IESE Center for Corporate Governance

President: Jordi Canals

In recent years, corporate governance has become a top priority for companies, CEOs, boards of directors, investors and regulators. The widely divergent views of board members, regulators, and investors suggest a need for forums for dialogue as well as independent research grounded in rigorous methods. The IESE Center for Corporate Governance (IESE CCG) aims to address this need.

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  • Generate impactful ideas on corporate governance grounded in evidence-based research to advance the theory and practice of governance, and offer practitioners insights for their decision-making processes.
  • Create a learning context in which chairs of boards, CEOs, board members, investors and senior executives can reflect on and acquire new frameworks and ideas to improve their firms’ governance, ultimately contributing to the positive, long-term impact on both companies and society.

Research areas:

  • Boards of directors. This includes boards and the mission of the firm; determinants of board effectiveness and board dynamics (the interaction between directors, the CEO, and the Executive Committee).
  • Shareholders. The consequences of shareholder activism as well as ownership structure and long-term performance.
  • Regulation. Regulatory design and corporate governance.

Corporate Governance Insights

May 2019 Newsletter

Responsible investment: What does it mean for boards of directors?

April 2019 Newsletter

Corporate culture and values. How can the board of directors set the tone?


  • Nueno, Pedro, “The 2020 Board: The Future of Company Boards”, Madrid: LID Editorial, 2016
  • Gómez-Mejía, Luis R.; Berrone, Pascual; Franco-Santos, M., “Compensation and Organizational Performance: Theory, Research, and Practice”, Armonk, N.Y.: M.E. Sharpe, 2010
  • Navarro-Rubio, José María; Tàpies, Josep, “Génesis del consejo”, Madrid: LID Editorial, 2012
  • Canals, Jordi, “Building Respected Companies: Rethinking Business Leadership and the Purpose of the Firm”, Cambridge; New York [etc.]: Cambridge University Press, 2010
  • Tàpies, Josep; Ward, John L. (Eds.) “Family Values and Value Creation: The Fostering of Enduring Values Within Family-Owned Businesses”, Houndmills, Basingstoke, Hampshire: Palgrave Macmillan, 2008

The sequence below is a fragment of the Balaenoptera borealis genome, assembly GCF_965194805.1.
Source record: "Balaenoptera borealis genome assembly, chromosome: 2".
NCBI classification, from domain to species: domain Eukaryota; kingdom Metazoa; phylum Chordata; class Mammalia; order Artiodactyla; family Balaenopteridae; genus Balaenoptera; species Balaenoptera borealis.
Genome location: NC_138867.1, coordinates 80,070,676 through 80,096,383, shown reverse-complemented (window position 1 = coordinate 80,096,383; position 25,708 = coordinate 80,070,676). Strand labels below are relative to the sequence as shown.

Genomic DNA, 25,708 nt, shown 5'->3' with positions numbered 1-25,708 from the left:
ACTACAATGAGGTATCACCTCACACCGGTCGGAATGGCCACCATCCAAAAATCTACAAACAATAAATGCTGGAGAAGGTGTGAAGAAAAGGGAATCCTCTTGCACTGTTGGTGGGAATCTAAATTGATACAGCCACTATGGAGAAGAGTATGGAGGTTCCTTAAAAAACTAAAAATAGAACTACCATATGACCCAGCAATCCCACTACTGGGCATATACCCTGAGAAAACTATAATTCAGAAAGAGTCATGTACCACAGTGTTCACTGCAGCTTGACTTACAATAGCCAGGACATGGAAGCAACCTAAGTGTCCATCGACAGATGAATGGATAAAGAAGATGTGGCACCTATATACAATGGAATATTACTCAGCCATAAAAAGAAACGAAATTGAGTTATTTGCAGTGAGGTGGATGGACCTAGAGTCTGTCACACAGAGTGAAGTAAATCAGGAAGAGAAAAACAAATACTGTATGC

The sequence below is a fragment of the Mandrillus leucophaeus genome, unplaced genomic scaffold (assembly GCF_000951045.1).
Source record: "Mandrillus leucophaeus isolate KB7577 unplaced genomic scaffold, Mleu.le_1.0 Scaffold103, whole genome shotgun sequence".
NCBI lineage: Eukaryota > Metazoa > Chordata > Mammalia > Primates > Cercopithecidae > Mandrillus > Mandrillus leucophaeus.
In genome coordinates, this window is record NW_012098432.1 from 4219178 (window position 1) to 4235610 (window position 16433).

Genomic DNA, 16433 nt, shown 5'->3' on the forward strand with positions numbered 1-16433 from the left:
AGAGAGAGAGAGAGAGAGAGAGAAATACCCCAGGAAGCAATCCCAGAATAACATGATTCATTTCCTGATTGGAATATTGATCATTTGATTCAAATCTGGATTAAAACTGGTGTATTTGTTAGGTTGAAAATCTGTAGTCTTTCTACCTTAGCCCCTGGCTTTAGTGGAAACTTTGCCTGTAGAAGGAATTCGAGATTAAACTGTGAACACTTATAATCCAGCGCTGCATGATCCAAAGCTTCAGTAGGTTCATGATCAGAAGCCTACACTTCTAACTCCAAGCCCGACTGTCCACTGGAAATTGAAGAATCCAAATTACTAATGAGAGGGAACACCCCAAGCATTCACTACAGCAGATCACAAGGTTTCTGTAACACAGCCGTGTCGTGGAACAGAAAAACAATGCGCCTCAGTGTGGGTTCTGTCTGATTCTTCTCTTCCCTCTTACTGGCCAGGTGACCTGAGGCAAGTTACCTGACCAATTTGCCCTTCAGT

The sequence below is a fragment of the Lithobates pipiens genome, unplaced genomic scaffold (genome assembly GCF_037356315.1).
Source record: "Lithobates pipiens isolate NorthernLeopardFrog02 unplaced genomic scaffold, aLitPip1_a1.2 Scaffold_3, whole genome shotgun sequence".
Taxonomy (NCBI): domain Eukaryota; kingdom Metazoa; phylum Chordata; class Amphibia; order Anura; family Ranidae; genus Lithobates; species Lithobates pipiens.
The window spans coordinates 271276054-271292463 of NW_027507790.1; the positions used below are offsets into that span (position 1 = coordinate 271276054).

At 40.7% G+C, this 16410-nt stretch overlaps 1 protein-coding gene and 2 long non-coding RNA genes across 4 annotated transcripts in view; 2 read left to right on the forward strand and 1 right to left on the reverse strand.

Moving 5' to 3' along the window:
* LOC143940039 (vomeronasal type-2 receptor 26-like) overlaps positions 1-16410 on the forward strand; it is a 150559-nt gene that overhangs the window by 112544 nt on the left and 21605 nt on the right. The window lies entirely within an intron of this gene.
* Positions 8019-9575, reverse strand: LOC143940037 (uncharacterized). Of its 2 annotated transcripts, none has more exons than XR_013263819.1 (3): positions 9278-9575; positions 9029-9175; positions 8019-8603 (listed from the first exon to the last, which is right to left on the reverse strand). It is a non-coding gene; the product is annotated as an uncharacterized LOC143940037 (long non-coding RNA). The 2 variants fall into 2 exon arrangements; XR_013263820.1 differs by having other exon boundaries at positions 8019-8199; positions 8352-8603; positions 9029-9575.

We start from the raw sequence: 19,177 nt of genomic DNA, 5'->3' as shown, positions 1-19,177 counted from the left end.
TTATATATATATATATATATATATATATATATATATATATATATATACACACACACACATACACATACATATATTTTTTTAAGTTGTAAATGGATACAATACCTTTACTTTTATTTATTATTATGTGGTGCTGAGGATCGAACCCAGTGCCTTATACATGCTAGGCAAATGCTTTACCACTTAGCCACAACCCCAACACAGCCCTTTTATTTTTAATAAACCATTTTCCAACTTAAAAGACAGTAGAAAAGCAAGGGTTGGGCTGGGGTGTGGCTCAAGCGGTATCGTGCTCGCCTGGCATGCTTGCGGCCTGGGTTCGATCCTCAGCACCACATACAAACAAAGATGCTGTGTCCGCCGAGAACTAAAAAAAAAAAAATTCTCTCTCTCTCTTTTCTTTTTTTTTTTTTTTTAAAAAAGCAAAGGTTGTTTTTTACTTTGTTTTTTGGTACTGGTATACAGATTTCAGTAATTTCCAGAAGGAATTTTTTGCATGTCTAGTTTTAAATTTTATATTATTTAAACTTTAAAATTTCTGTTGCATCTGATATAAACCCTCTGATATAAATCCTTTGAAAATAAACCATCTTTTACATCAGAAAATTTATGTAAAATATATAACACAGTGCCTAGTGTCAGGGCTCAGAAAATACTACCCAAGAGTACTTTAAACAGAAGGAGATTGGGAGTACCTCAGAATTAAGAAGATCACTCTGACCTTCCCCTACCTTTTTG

• Sastre, Isaac; Tàpies, Josep; Canals, Jordi, “Ficosa International”, IESE, SM-1661, 2018
  • Canals, Jordi, “CELLNEX: A Growth Project”, SM-1662-E, 2018
  • Rosés, Maria; Chiner, Alfonso; Tàpies, Josep, “Roqueta Origen (A): Succession With Roots”, IESE, SM-1628-E, 02/2016
  • Rosés, Maria; Chiner, Alfonso; Tàpies, Josep, “Roqueta Origen (B): Succession With Roots”, IESE, SM-1629-E, 02/2016
  • Díaz Caicoya, Gonzalo; Tàpies, Josep, “SEIMA, S.A: Management and Governance of a Family Business”, IESE, SM-1623-E, 06/2015
  • Gow, Ian D.; Ormazabal, Gaizka, “Say on Pay at The Walt Disney Company.” Harvard Business School Case 113-052, January 2013
  • Neumann, Frederic A.; Tàpies, Josep, “Bertelsmann: The Ownership Question”, IESE, DG-1506-E, 01/2007
  • Neumann, Frederic A.; Tàpies, Josep, “Balancing Family and Business Needs at Merck KGaA”, IESE, DG-1505-E, 01/2007


The Center collaborates with all IESE Executive Education Programs. The programs related to corporate governance currently available are:

Affiliated Faculty


The importance of corporate governance

IESE professor Jordi Canals explains why corporate governance matters and how to create a good corporate governance system that prevents self-interest-seeking behavior by the top management of a company.

What are the seismic shifts affecting corporate governance?

Harvard Business School’s Krishna Palepu spoke at IESE on the impact of scandal on business in recent years, shifts towards compliance, the role of boards in determining strategy, and how to deal with the delicate issue of stakeholder activism.

Accountable managers, responsible companies. Lessons from the crisis: emerging shareholder activism

Responsible investment has become a $32 billion reality, integrating social, environmental and governance issues in portfolio decisions. Meanwhile, the say-on-pay movement, rather than driving managers out, has become a vote of confidence in the CEO. In the wake of the crisis, emerging shareholder activism comes with benefits to investors and the broader society.

Boards and shareholders redrawing their boundaries

Board-shareholder dynamics have been evolving since the financial crisis. In this interview, Harvard Business School professor Jay Lorsch discusses a business environment still struggling to regain societal trust and the potential influence of new shareholder empowerment on board decisions.